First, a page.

Patient Study

Breastfeeding and the mother–child relationship: A case study of Ebonyi State University Teaching Hospital, Abakaliki

Uche M. Okeh
African Journal of Primary Health Care & Family Medicine | Vol 2, No 1 | a97 | DOI: | © 2010 Uche M. Okeh | This work is licensed under CC Attribution 4.0
Submitted: 10 June 2009 | Published: 09 April 2010

About the author(s)

Uche M. Okeh, Industrial Mathematics and Applied Statistics, Ebonyi State University, Nigeria


Background: The relationship between a mother and child is extremely important, especially with regard to breastfeeding habits. These affect the lives of children and mothers at an early stage and have become a source of concern for health workers and non-professionals alike.

Objectives: This study was aimed at determining the relationships that exist between a mother and child and various breastfeeding habits.

Method: The primary method of data collection was the design and use of a comprehensive questionnaire, which was distributed to women at the post-natal unit of the Gynaecology Department of Ebonyi State University Teaching Hospital in Abakaliki, Nigeria (EBSUTHAI). These women were civil servants, traders, students and housewives. A simple random sampling procedure of data collection was adopted in selecting the sample of 190 women. A chi-square method of analysis was used to test for independence of association. A 5% level of significance was considered.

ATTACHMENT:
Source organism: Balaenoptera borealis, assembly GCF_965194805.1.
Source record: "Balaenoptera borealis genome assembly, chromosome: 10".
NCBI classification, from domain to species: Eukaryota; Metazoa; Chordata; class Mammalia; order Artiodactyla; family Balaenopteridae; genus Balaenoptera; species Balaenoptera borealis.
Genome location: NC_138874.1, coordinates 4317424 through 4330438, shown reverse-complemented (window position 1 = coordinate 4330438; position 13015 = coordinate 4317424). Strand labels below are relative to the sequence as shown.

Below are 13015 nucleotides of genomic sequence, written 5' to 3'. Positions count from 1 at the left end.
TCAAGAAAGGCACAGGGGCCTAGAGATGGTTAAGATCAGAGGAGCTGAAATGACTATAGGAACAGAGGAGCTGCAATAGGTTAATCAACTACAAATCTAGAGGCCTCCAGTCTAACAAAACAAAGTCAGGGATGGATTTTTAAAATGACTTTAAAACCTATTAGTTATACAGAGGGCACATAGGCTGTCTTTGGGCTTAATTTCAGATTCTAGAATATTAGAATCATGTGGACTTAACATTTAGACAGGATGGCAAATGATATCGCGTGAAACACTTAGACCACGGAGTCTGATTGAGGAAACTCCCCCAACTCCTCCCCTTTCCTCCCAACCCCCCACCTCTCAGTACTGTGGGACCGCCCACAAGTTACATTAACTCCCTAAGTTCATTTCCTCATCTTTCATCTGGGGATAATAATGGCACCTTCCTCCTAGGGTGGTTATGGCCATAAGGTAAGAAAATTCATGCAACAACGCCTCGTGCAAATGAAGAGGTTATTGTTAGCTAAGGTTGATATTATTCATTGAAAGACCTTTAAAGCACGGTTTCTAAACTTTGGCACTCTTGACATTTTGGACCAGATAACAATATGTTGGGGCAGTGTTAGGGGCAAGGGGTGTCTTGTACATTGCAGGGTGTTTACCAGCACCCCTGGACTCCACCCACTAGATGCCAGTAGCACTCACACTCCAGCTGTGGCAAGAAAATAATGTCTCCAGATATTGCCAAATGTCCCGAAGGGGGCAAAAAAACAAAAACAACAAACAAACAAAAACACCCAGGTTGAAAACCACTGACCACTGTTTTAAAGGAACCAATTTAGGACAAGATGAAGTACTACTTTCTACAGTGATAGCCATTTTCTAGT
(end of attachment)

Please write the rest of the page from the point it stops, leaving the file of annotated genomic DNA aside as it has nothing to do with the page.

Results: At a 5% level of significance, a significant relationship existed between the category/occupation of mothers and the time intervals at which mothers breastfed their children (χ2cal= 20.53). Given the same level, exclusive breastfeeding was found to be dependent on a woman’s occupation (χ2cal= 8.49); however, at the same significance level, analysis showed that there was a significant relationship between a mother’s decision to feed her child breast milk as well as semi-solid food and those who chose to breastfeed exclusively (χ2cal= 12.168). No significant relationship (χ2cal= 3.14) was found in determining whether children who are fed breast milk only are more intelligent than children who are fed semi-solid food as well.

Conclusion: Mothers were expected to breastfeed their children at will because the time intervals at which they should breastfeed were not fixed. It seems that breastfeeding does not determine the intelligence of a child. Although it is generally recommended that mothers should practise exclusive breastfeeding, the findings of this study suggested that mothers should be equally recommended to alternate between feeding their children both semi-solid food and breast milk and breast milk exclusively, because a significant relationship exists between a mother’s decision to feed breast milk and semi-solid food as well as breastfeeding exclusively.


chi-square; exclusive breastfeeding; formula; semi-solid food; Abakaliki


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